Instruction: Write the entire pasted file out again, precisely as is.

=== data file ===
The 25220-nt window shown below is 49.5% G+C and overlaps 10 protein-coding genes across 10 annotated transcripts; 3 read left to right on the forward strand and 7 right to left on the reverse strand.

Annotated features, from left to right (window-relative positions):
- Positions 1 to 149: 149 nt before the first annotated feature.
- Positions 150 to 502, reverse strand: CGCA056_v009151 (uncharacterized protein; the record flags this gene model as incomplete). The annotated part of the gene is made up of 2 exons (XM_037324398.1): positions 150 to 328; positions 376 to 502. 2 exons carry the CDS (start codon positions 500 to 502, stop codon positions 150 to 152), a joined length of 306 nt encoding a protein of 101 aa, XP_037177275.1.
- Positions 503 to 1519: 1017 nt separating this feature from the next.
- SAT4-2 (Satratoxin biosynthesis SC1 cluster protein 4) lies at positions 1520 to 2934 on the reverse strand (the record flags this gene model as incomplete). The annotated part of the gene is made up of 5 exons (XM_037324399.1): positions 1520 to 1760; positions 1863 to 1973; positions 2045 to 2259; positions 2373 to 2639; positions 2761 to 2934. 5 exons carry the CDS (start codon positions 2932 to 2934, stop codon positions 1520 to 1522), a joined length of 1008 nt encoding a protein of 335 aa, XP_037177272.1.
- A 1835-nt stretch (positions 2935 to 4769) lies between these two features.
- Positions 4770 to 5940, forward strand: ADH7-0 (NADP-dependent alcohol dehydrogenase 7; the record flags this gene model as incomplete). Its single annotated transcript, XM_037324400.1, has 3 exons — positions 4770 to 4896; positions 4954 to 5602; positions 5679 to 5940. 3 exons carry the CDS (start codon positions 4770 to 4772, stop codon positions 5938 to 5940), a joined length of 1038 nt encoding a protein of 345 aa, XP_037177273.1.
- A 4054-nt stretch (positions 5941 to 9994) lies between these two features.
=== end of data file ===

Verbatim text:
The 25220-nt window shown below is 49.5% G+C and overlaps 10 protein-coding genes across 10 annotated transcripts; 3 read left to right on the forward strand and 7 right to left on the reverse strand.

Annotated features, from left to right (window-relative positions):
- Positions 1 to 149: 149 nt before the first annotated feature.
- Positions 150 to 502, reverse strand: CGCA056_v009151 (uncharacterized protein; the record flags this gene model as incomplete). The annotated part of the gene is made up of 2 exons (XM_037324398.1): positions 150 to 328; positions 376 to 502. 2 exons carry the CDS (start codon positions 500 to 502, stop codon positions 150 to 152), a joined length of 306 nt encoding a protein of 101 aa, XP_037177275.1.
- Positions 503 to 1519: 1017 nt separating this feature from the next.
- SAT4-2 (Satratoxin biosynthesis SC1 cluster protein 4) lies at positions 1520 to 2934 on the reverse strand (the record flags this gene model as incomplete). The annotated part of the gene is made up of 5 exons (XM_037324399.1): positions 1520 to 1760; positions 1863 to 1973; positions 2045 to 2259; positions 2373 to 2639; positions 2761 to 2934. 5 exons carry the CDS (start codon positions 2932 to 2934, stop codon positions 1520 to 1522), a joined length of 1008 nt encoding a protein of 335 aa, XP_037177272.1.
- A 1835-nt stretch (positions 2935 to 4769) lies between these two features.
- Positions 4770 to 5940, forward strand: ADH7-0 (NADP-dependent alcohol dehydrogenase 7; the record flags this gene model as incomplete). Its single annotated transcript, XM_037324400.1, has 3 exons — positions 4770 to 4896; positions 4954 to 5602; positions 5679 to 5940. 3 exons carry the CDS (start codon positions 4770 to 4772, stop codon positions 5938 to 5940), a joined length of 1038 nt encoding a protein of 345 aa, XP_037177273.1.
- A 4054-nt stretch (positions 5941 to 9994) lies between these two features.